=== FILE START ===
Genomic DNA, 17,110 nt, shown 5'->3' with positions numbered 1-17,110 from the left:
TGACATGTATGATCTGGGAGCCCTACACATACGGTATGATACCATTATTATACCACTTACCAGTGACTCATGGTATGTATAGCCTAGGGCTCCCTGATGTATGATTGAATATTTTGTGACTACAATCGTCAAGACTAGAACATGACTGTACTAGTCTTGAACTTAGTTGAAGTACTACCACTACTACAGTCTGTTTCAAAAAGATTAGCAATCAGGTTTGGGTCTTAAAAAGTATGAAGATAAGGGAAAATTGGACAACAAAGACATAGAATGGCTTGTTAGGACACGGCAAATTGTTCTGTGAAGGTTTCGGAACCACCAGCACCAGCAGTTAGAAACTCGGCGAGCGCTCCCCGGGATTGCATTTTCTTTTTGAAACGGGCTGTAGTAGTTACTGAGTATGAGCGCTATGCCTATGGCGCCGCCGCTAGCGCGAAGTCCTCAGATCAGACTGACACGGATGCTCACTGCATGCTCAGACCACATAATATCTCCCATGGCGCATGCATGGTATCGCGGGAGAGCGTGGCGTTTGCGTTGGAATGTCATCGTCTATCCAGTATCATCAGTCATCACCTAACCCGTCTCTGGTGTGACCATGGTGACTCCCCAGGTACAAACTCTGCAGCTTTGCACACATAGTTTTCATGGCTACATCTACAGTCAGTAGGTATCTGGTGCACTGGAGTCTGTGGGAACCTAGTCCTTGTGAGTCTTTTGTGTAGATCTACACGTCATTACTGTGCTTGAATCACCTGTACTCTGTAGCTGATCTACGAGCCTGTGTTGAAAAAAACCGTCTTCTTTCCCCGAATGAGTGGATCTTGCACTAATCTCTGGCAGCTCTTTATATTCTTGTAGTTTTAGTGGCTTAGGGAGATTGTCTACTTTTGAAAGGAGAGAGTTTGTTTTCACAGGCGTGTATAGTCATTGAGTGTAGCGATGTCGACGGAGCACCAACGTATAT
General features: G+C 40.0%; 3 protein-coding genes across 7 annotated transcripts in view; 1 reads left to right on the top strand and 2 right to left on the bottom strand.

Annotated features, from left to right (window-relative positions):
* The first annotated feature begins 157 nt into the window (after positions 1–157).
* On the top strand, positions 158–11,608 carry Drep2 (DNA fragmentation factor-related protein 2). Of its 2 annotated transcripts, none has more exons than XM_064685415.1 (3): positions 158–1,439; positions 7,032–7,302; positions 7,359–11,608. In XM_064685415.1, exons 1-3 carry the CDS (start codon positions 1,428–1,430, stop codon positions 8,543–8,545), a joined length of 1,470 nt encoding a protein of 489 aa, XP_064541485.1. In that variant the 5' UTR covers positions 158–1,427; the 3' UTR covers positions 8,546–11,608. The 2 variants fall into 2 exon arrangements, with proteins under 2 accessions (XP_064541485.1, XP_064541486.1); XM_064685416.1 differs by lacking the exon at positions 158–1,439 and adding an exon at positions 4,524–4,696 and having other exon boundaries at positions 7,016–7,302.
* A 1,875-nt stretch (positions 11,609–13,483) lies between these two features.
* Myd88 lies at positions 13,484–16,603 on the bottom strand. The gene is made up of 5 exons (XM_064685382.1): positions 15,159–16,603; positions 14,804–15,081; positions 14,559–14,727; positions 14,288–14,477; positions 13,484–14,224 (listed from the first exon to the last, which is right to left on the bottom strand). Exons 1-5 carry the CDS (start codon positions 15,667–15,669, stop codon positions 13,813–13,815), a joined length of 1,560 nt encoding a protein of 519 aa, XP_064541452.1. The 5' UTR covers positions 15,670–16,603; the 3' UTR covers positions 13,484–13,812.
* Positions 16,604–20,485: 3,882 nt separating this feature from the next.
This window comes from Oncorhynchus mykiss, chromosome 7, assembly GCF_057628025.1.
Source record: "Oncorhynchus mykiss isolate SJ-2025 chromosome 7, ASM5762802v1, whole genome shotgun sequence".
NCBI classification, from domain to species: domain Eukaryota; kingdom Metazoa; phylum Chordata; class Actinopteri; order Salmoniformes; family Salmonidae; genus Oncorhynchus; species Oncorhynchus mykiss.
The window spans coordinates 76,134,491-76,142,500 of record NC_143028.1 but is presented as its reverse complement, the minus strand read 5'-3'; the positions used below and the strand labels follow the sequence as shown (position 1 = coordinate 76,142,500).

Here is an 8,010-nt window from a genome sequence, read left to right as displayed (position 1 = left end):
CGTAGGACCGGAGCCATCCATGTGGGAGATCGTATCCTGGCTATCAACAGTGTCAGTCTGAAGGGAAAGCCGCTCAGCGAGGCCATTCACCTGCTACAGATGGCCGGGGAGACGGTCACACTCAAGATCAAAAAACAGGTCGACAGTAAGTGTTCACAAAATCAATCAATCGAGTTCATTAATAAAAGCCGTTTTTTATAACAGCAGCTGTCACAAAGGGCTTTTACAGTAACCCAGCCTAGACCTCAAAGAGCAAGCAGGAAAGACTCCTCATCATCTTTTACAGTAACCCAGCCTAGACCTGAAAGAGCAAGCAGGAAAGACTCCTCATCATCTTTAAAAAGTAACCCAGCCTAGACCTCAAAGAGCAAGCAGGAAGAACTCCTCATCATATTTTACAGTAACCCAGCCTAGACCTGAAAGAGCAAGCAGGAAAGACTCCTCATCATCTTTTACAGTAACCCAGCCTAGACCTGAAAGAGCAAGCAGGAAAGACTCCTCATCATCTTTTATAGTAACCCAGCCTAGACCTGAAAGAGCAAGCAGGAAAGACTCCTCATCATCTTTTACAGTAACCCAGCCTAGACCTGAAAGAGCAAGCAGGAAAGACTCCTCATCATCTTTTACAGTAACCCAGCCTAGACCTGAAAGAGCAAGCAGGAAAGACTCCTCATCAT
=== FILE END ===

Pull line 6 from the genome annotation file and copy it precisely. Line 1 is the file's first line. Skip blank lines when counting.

* On the top strand, positions 158–11,608 carry Drep2 (DNA fragmentation factor-related protein 2). Of its 2 annotated transcripts, none has more exons than XM_064685415.1 (3): positions 158–1,439; positions 7,032–7,302; positions 7,359–11,608. In XM_064685415.1, exons 1-3 carry the CDS (start codon positions 1,428–1,430, stop codon positions 8,543–8,545), a joined length of 1,470 nt encoding a protein of 489 aa, XP_064541485.1. In that variant the 5' UTR covers positions 158–1,427; the 3' UTR covers positions 8,546–11,608. The 2 variants fall into 2 exon arrangements, with proteins under 2 accessions (XP_064541485.1, XP_064541486.1); XM_064685416.1 differs by lacking the exon at positions 158–1,439 and adding an exon at positions 4,524–4,696 and having other exon boundaries at positions 7,016–7,302.